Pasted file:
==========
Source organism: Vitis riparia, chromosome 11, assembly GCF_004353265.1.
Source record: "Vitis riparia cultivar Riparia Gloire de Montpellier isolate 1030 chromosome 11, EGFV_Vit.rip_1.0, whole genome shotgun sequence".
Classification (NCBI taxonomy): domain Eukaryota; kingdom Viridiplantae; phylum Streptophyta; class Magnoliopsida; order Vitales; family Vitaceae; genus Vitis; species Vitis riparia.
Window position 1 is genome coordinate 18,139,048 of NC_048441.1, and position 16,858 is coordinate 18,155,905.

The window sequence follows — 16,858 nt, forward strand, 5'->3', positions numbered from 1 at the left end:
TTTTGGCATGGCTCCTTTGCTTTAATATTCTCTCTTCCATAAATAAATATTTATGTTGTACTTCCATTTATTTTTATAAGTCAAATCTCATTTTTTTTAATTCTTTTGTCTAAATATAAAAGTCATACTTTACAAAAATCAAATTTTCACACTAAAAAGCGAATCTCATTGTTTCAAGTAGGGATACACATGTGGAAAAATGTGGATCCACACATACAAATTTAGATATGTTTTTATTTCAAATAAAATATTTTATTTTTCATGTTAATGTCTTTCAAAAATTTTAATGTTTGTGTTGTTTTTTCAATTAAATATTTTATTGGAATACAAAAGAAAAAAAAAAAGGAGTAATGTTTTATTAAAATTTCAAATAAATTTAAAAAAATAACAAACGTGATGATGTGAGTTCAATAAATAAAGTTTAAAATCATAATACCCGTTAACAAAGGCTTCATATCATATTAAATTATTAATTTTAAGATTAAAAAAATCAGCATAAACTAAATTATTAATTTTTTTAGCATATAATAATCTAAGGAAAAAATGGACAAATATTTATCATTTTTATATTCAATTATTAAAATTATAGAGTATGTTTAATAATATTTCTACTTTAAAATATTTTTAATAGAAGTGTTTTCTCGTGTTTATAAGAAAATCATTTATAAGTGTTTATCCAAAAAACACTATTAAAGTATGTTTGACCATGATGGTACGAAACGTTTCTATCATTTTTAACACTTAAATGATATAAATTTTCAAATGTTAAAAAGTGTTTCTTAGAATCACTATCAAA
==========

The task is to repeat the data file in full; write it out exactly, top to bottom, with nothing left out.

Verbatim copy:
Source organism: Vitis riparia, chromosome 11, assembly GCF_004353265.1.
Source record: "Vitis riparia cultivar Riparia Gloire de Montpellier isolate 1030 chromosome 11, EGFV_Vit.rip_1.0, whole genome shotgun sequence".
Classification (NCBI taxonomy): domain Eukaryota; kingdom Viridiplantae; phylum Streptophyta; class Magnoliopsida; order Vitales; family Vitaceae; genus Vitis; species Vitis riparia.
Window position 1 is genome coordinate 18,139,048 of NC_048441.1, and position 16,858 is coordinate 18,155,905.

The window sequence follows — 16,858 nt, forward strand, 5'->3', positions numbered from 1 at the left end:
TTTTGGCATGGCTCCTTTGCTTTAATATTCTCTCTTCCATAAATAAATATTTATGTTGTACTTCCATTTATTTTTATAAGTCAAATCTCATTTTTTTTAATTCTTTTGTCTAAATATAAAAGTCATACTTTACAAAAATCAAATTTTCACACTAAAAAGCGAATCTCATTGTTTCAAGTAGGGATACACATGTGGAAAAATGTGGATCCACACATACAAATTTAGATATGTTTTTATTTCAAATAAAATATTTTATTTTTCATGTTAATGTCTTTCAAAAATTTTAATGTTTGTGTTGTTTTTTCAATTAAATATTTTATTGGAATACAAAAGAAAAAAAAAAAGGAGTAATGTTTTATTAAAATTTCAAATAAATTTAAAAAAATAACAAACGTGATGATGTGAGTTCAATAAATAAAGTTTAAAATCATAATACCCGTTAACAAAGGCTTCATATCATATTAAATTATTAATTTTAAGATTAAAAAAATCAGCATAAACTAAATTATTAATTTTTTTAGCATATAATAATCTAAGGAAAAAATGGACAAATATTTATCATTTTTATATTCAATTATTAAAATTATAGAGTATGTTTAATAATATTTCTACTTTAAAATATTTTTAATAGAAGTGTTTTCTCGTGTTTATAAGAAAATCATTTATAAGTGTTTATCCAAAAAACACTATTAAAGTATGTTTGACCATGATGGTACGAAACGTTTCTATCATTTTTAACACTTAAATGATATAAATTTTCAAATGTTAAAAAGTGTTTCTTAGAATCACTATCAAA